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This article was written on 11 Jul 2012, and is filled under Career Guidance, Student & Alumni Perspectives, What's Up With Alums?.

Life After Hampshire: Cameron Vokey, Jack Of All Trades

Written by CORC assistant and recent graduate, Summer Hirtzel F08

Cameron Vokey 05F learned at Hampshire that if you want to do something, sometimes you have to invent a genre, create a space, manage teams, and do all the work – dirty and otherwise – yourself. He’s taken this lesson out into the world with vigor. Taking his passions for art, performance, and technology and the intersections therein into the world after Hampshire has been a challenge, but it has also brought him great joy.

In his own words, “I had an awesome experience at Hampshire […] I worked constantly and was passionate about everything. That translated well into my professional career.” For the past two years, he managed an art space called Space on White, where he was the “primary dude who does EVERYTHING.” Space on White is a venue for hire in Tribeca, NYC that hosts performances, events, classes, installations, pop-up shops, film screenings, exhibitions, and on and on.

Cameron says that his studies at Hampshire gave him the experience and the vocabulary to do this kind of intense and involved work. During his four years here, Cameron studied the potent amalgamation of Production Management for Theatre and Film and the Integration of Arts and Technology. He spent much of his time doing interactive installations, performances with projection, and independent studies. He liked the idea of bringing the technological tools that were being used in film, music venues, and at parties into the space of performance.

Cameron has done a lot in the three years since he graduated: working as a Stage Manager for several companies, doing marketing consultant work, working for a company that did parties, theatre, and concerts in Manhattan and Brooklyn, freelancing as an artist assistant, and doing odd jobs to pay the bills. In his experience, “Life after Hampshire is actually a lot like Hampshire except you have to rally a LOT harder to do what you want to be doing and things like food aren’t just ‘around.’” New York even operates on its own version of time, much like Hampshire Time, much to Cameron’s dismay.

One strategy Cameron described for his job hunt was cold-contacting companies – even when they did not have any open positions – to get his name out there and see if there were any unadvertised openings. He kept track of the companies and their responses in what he calls a “HUGE” spreadsheet. He was frustrated by the fact that he kept getting hired as a Stage Manager at the beginning of his career because he disliked the work and was interested in putting his jack-of-all-trades background – which no one seemed to take seriously – to good use.

When asked if he had any advice for current Hampshire students, Cameron responded with ardor and a candid list of pointers and suggestions, “Work hard. Don’t forget that you’re paying for your education, so make it worth it. Find people to collaborate with that are as excited as you are and take as much initiative as you do. Get a job even if you don’t need one. Try to do an internship while you can afford to.” Cameron interned as a Production Assistant for two summers at Cape Playhouse, which he described as the perfect foil to the Hampshire experience, “Traditional theatre, traditional approach, traditional administration.”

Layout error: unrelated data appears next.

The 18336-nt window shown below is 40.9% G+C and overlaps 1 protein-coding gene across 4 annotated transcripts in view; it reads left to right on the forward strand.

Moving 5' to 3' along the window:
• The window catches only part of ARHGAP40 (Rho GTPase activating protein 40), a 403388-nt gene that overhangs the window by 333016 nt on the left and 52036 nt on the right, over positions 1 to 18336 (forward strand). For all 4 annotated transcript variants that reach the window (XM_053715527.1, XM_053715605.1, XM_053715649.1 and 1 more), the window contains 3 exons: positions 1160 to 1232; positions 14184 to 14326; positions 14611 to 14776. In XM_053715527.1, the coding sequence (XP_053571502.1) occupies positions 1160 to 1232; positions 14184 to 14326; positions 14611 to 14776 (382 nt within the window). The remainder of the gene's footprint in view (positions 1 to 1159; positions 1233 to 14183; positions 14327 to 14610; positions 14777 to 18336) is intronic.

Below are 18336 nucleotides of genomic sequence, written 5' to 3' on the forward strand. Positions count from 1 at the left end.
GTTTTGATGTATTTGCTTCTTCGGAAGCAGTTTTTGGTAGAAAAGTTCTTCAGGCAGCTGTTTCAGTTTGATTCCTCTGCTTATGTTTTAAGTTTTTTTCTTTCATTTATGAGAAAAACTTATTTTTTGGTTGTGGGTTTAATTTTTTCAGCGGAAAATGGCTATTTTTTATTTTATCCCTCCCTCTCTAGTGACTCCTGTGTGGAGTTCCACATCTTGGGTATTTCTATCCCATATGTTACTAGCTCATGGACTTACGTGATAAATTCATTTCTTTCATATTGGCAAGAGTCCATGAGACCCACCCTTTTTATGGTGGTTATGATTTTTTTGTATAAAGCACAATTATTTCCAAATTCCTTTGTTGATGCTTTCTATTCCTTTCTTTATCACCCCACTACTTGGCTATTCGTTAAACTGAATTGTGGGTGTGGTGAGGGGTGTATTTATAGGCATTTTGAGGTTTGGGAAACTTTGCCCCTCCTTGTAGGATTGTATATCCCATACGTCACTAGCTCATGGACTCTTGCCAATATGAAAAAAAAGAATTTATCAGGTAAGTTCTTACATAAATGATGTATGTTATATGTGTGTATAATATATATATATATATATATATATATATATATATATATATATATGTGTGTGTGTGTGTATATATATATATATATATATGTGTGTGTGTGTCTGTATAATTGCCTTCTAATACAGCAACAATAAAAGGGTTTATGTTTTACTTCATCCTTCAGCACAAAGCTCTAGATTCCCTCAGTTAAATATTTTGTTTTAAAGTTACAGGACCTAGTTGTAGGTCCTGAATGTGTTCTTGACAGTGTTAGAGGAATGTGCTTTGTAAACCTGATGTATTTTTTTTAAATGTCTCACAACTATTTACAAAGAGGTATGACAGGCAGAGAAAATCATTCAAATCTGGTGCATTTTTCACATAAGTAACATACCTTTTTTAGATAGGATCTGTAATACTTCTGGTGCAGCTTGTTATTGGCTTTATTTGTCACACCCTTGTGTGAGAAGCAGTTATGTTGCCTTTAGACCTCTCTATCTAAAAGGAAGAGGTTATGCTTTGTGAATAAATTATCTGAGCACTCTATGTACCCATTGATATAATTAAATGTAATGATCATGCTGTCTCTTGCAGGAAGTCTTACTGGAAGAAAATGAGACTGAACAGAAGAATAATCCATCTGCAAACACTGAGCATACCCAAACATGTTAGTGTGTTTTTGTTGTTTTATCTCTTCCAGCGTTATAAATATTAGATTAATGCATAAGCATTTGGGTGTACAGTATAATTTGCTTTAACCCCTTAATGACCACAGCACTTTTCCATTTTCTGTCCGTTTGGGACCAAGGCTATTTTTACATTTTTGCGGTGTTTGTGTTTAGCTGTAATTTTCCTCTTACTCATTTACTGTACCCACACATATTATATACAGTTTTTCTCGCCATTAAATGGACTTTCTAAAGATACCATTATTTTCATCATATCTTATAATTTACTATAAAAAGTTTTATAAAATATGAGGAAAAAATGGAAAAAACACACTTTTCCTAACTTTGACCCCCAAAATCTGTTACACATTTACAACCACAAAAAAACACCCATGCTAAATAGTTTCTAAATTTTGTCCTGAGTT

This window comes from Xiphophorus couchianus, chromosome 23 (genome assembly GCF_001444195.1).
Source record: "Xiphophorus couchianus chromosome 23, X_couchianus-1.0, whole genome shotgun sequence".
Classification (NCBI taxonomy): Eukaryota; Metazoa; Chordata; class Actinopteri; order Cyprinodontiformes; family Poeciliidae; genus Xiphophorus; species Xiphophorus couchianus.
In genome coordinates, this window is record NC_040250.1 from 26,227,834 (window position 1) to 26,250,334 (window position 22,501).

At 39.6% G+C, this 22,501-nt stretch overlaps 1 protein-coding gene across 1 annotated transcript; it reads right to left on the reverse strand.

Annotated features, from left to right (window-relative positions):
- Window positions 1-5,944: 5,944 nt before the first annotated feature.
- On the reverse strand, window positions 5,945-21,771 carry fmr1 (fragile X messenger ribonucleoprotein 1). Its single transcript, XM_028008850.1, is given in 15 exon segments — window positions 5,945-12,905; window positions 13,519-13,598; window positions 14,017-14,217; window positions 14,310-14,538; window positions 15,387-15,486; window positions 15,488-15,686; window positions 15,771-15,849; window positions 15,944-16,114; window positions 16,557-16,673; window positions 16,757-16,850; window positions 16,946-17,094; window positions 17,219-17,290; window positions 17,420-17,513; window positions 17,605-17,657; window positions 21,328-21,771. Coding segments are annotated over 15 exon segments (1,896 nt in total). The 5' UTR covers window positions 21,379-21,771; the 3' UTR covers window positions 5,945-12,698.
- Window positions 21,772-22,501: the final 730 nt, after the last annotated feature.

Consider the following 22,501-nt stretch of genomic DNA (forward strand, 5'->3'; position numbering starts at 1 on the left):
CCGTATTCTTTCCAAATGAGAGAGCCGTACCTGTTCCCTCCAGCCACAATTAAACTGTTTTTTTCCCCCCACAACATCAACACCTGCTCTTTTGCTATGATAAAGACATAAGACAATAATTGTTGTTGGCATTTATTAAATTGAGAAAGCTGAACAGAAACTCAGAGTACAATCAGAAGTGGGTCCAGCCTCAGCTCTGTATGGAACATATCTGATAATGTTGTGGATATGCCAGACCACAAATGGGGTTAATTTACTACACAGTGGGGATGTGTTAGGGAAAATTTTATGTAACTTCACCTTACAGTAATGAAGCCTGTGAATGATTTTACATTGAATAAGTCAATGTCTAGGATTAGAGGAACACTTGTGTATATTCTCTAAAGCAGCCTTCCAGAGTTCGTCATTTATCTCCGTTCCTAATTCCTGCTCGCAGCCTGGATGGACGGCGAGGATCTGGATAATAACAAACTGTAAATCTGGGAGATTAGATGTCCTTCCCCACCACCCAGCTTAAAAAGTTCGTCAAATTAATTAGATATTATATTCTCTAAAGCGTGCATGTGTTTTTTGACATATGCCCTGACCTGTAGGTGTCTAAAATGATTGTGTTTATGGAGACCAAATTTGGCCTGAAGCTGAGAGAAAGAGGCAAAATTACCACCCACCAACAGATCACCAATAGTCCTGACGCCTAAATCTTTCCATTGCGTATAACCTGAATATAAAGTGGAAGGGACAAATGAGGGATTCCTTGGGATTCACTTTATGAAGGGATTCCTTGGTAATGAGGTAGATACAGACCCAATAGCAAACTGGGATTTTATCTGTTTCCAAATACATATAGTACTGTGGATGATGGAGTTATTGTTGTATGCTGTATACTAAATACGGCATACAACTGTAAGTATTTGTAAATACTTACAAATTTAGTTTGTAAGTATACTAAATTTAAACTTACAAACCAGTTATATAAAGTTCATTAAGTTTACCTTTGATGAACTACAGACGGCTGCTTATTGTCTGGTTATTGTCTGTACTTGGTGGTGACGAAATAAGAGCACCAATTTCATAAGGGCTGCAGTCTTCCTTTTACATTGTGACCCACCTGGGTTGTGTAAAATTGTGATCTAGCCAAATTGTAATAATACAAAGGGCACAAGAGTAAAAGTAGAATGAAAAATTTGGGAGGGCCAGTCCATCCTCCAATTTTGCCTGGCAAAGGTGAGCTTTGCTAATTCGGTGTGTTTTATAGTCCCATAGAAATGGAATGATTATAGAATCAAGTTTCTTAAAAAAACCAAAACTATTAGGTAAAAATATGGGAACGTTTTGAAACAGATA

The list continues, “Go to the city where they’re the best at what you want to do and see if you like it. Study everything you’re interested in and if you can’t get in a class, do an independent study. Get a committee of professors that you can see yourself working with after you graduate or that you can see yourself inviting over for dinner in 10 years.”

Cameron was recently contacted by 3 Legged Dog, a company on the forefront of technology and performance to fill a new position in Multimedia and Arts Administration. He will be sad to leave Space on White but is excited about the opportunity as he has had his eye on 3LD since he was introduced to them by Hampshire Professor Peter Kallok – Cameron describes him as “Design Professor / Personal Hero.”

Besides his professional work with Space on White and his upcoming position at 3 Legged Dog, Cameron collaborates with other Hampshire grads to make music videos and shorts with OF CLOUDS, runs an arts, music, and event blog called The Zen Zone, and releases mixtapes monthly at vacaland.com. He’s a busy person, but he’s doing what he loves and working with people who he loves. Besides the frustrations of dealing with the red tape and bureaucracy of organizations and the difficulty of finding health insurance in the arts, he says that his life “is an A+.”

Reflecting on how his time at Hampshire has shaped his current work, Cameron remarked, “Looking back it’s funny to think how ‘By Your Bootstraps’ Hampshire College is if you want to be successful – an ideology that’s really rooted in the conservative. I joke around about it, but truthfully, Hampshire has made me a Socialist-Capitalist. It’s an oxy-moron, but isn’t also ‘build your own major?’”

When asked if he would be comfortable being contacted by students with questions/interests about his work or the companies he has worked for, he responded, “For sure. Just don’t beat around the bush.” You can reach him at zenzone [at] thezenzone [dot] org

 

2 Comments

  1. Mark Vokey
    July 22, 2012

    Cambini-
    so proud of you.
    Dad

  2. jenn day
    July 24, 2012

    Cam,
    I always knew you would be in this amazing place. Am SOOOO happy for you I could jump out of my skin! Keep spreading that energy around, and while you’re at it, come up to Mass General and see this very effective back specialist that Marc knows!!!
    Luvya!
    Jenn

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